Dozens of times throughout the course of middle school, especially on days of exams, teachers would often advise us, “Don’t一.” Nothing, it was as if their words passed to me through a vacuum, devoid of vibrations and sound: utter silence. Their messages were not reaching me; It was being blocked out by my familial influences.
I was born into the typical strict Asian household that expected nothing short of perfection. It became ingrained in me that everything from a 95 to 100 was the only acceptable grade, a 90 to a 95 was just a “meh” grade, and anything below 90 was failing. The result of this? The dreadful feeling of butterflies inhabited my stomach on exam days despite the countless hours I poured into studying and reviewing the material. When our assessments were handed back to us, seeing that “100” written across the top in with a “Great job!” was not a cause for celebration. Instead, these were moments when I breathed sighs of relief. I realize that these expectations were depriving me of that sense of achievement, and my world was becoming mundane as a result of it. Instead of confronting this problem, I would bottle it up and put it on the backburner. At the same time, I also recognized that these expectations were the way that my parents were showing their care and affection for me. It has always been their belief that sacrifices done now would pay far greater dividends later in my life, but my acknowledgement of their sincere belief also strayed me away from settling this problem. Thus, this unrelenting pressure and stress would continue to gnaw away at me. I would feel like I failed myself if I was not able to achieve a good grade.
Stress steadily grew over the years, and eventually it overpowered this joyous, carefree facade that I had kept up. The night before the regional Science Fair, something happened. Like other tasks, I was expected to receive an exceptional grade and place well. I laid there, in bed, staring at the pitch-black ceiling, trying to get a good night’s rest for the upcoming day. It was at times like this that my mind would start to wander. Eventually, the pondering collided with my heavy load of stress. What followed was a mental meltdown. It was as if my stress overflowed like a dam overwhelmed by a flood, while the rest of my world began crumbling down. I started questioning the fabrics of my reality: What was the point of all this? Could I just stop trying and follow the flow of the world? How would the rest of the world view me if I started failing? It became a restless night that had me ponder the point of everything and consequences of certain actions. I wanted rest, both physically and mentally. I wanted a break from my expectations that I had to shoulder.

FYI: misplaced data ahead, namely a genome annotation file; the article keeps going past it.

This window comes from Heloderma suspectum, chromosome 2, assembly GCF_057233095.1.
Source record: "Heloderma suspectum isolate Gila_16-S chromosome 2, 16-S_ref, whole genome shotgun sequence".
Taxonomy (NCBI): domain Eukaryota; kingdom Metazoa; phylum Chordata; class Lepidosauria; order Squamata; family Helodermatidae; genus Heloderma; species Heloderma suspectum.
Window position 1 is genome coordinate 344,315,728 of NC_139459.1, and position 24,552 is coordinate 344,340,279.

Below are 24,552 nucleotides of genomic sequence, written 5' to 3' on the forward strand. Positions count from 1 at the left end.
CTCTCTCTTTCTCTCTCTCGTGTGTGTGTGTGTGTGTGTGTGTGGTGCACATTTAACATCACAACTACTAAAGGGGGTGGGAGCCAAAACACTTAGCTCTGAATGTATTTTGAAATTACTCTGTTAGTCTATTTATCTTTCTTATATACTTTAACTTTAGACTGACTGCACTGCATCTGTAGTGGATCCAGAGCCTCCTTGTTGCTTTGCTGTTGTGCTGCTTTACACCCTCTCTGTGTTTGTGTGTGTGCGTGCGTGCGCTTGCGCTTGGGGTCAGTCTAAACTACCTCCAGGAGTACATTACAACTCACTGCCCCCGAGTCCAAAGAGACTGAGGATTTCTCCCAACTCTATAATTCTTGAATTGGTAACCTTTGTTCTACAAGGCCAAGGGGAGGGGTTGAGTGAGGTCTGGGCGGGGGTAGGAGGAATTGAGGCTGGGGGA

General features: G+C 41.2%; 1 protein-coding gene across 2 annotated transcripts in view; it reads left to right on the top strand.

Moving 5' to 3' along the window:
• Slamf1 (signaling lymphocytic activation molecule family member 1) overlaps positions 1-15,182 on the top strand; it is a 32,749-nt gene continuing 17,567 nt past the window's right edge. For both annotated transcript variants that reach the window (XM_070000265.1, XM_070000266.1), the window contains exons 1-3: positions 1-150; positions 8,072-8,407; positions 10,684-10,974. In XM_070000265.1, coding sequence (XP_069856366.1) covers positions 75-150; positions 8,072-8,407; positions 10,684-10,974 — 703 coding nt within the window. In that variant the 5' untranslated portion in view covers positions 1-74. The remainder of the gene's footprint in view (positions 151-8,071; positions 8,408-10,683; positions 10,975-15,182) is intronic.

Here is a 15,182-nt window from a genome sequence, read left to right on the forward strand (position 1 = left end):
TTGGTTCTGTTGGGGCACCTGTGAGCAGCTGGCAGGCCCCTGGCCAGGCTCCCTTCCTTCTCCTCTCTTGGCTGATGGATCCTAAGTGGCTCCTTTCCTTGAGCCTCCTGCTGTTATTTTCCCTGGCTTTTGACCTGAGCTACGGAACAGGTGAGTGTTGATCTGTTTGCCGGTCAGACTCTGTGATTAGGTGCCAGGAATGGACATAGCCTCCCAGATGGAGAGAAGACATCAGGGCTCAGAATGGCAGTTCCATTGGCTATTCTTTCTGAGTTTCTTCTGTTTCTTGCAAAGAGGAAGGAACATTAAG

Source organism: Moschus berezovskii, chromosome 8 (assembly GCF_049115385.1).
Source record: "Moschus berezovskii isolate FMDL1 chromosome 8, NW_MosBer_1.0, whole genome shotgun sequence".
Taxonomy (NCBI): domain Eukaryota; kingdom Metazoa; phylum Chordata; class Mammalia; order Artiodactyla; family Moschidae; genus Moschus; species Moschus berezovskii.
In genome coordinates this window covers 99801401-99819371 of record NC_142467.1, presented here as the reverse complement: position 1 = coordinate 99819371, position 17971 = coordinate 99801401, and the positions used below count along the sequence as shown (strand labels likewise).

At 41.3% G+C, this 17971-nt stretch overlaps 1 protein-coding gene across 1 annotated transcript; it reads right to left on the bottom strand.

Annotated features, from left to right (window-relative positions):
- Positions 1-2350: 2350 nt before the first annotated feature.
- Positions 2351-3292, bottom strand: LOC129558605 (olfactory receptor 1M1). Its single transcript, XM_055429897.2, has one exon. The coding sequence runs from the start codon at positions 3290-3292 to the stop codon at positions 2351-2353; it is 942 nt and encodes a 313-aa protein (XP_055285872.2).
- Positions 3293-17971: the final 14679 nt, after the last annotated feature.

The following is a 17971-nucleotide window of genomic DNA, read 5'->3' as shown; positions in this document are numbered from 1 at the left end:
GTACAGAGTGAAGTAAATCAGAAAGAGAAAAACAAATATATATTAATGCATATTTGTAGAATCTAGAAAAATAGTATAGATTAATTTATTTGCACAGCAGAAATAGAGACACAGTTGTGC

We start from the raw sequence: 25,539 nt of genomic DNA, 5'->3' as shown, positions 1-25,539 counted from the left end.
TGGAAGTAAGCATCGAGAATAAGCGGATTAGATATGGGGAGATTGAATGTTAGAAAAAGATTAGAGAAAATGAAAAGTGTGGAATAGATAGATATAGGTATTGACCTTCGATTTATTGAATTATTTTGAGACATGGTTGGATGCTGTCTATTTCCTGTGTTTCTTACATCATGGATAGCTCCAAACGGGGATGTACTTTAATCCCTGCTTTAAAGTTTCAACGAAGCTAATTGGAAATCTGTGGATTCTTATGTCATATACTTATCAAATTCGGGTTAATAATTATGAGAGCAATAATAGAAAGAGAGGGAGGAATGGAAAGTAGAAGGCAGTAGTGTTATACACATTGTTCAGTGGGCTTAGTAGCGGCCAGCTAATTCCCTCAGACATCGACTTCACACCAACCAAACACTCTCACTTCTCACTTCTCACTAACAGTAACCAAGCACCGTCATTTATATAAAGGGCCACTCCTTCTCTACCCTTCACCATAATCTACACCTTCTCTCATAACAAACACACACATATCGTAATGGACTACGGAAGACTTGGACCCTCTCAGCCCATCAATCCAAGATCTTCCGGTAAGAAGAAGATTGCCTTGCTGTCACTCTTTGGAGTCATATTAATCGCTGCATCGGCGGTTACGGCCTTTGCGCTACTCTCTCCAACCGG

After hours of thinking, I finally reestablished my identity. I came to the realization that life’s destination is not determined by single events, but rather a compilation of events. As long as I tried my best, underperforming for a single event would not make or break my future and who I am. This single change in perspective relieved me of the burden I had accumulated. Of course, I would continue to strive for the best grades. Not because I had to, but instead as gratitude for my parents’ benevolent intent. I decided that I would try to live up to their expectations, but I would not stress over it.
This epiphany felt like the beaming sun parting the clouds after a ruthless storm, revealing a clear, blue sky. My biased vision had finally subsided, and I started recalling the memories that I had corrupted. Throughout the years, teachers have frequently told us not to over stress about tests; that tests, in the long run, will have relatively little impact on our futures. “Don’t stress about it. No one is going to remember you for that one test 10, 20, or 30 years from now,” they would often say. The fog had subsided and I finally understood what people around me have always advised me.
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